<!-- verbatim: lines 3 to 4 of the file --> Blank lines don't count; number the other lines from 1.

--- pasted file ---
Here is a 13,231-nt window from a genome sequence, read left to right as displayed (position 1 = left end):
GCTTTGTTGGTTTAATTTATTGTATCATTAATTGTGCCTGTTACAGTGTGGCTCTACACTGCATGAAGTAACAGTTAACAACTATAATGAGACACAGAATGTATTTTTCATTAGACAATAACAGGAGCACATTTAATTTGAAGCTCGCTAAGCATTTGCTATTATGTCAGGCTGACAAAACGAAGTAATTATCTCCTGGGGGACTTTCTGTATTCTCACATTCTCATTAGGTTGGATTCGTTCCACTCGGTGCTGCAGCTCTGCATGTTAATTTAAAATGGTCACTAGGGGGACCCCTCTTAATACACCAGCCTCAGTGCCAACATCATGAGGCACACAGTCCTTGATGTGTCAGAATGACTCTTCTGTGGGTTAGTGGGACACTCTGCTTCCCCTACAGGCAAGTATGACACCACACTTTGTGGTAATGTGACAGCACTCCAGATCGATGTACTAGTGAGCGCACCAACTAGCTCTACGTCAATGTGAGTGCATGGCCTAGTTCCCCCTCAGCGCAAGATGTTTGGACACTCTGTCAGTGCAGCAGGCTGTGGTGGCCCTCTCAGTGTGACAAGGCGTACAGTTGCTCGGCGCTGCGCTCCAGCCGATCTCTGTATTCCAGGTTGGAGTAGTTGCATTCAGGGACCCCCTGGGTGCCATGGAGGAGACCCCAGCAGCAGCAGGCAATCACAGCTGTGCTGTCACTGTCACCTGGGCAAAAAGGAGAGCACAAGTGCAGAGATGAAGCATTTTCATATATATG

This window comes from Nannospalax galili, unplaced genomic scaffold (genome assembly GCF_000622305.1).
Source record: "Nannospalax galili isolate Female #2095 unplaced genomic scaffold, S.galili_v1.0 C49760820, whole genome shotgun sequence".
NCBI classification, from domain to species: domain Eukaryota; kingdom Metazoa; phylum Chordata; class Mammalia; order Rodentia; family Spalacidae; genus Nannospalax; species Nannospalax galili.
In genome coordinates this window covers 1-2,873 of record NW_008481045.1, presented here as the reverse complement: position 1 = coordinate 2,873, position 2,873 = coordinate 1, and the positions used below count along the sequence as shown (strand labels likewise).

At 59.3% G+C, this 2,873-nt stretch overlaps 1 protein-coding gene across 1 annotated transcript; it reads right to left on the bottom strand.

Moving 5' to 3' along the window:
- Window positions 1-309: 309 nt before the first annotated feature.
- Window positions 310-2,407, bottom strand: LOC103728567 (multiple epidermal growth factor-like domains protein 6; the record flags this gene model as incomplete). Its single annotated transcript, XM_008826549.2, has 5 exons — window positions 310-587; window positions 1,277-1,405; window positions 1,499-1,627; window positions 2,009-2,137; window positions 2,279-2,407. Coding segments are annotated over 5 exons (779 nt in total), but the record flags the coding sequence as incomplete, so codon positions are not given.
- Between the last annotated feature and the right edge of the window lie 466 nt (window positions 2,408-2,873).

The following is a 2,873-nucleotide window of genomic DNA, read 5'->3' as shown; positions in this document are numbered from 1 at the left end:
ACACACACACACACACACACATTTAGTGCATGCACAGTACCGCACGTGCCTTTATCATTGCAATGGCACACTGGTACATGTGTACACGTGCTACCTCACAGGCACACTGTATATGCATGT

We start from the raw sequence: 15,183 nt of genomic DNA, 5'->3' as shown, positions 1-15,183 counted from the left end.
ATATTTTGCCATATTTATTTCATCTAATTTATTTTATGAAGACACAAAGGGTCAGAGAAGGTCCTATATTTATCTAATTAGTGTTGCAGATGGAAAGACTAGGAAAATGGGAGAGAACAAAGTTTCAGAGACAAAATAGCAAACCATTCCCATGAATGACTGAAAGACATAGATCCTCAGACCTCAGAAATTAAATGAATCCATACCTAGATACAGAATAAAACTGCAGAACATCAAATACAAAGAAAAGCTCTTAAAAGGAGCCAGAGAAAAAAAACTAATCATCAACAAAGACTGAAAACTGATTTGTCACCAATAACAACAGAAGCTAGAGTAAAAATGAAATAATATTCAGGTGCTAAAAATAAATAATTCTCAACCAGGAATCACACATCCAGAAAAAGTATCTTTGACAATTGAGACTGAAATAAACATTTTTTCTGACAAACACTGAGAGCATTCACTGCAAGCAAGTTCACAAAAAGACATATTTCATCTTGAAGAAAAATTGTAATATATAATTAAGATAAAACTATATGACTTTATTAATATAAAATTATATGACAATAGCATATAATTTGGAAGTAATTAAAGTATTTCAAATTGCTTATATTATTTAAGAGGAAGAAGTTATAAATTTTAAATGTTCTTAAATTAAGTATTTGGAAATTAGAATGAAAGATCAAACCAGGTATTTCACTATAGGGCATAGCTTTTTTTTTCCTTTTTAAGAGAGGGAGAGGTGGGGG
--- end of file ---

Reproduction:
This window comes from Nannospalax galili, unplaced genomic scaffold (genome assembly GCF_000622305.1).
Source record: "Nannospalax galili isolate Female #2095 unplaced genomic scaffold, S.galili_v1.0 C49760820, whole genome shotgun sequence".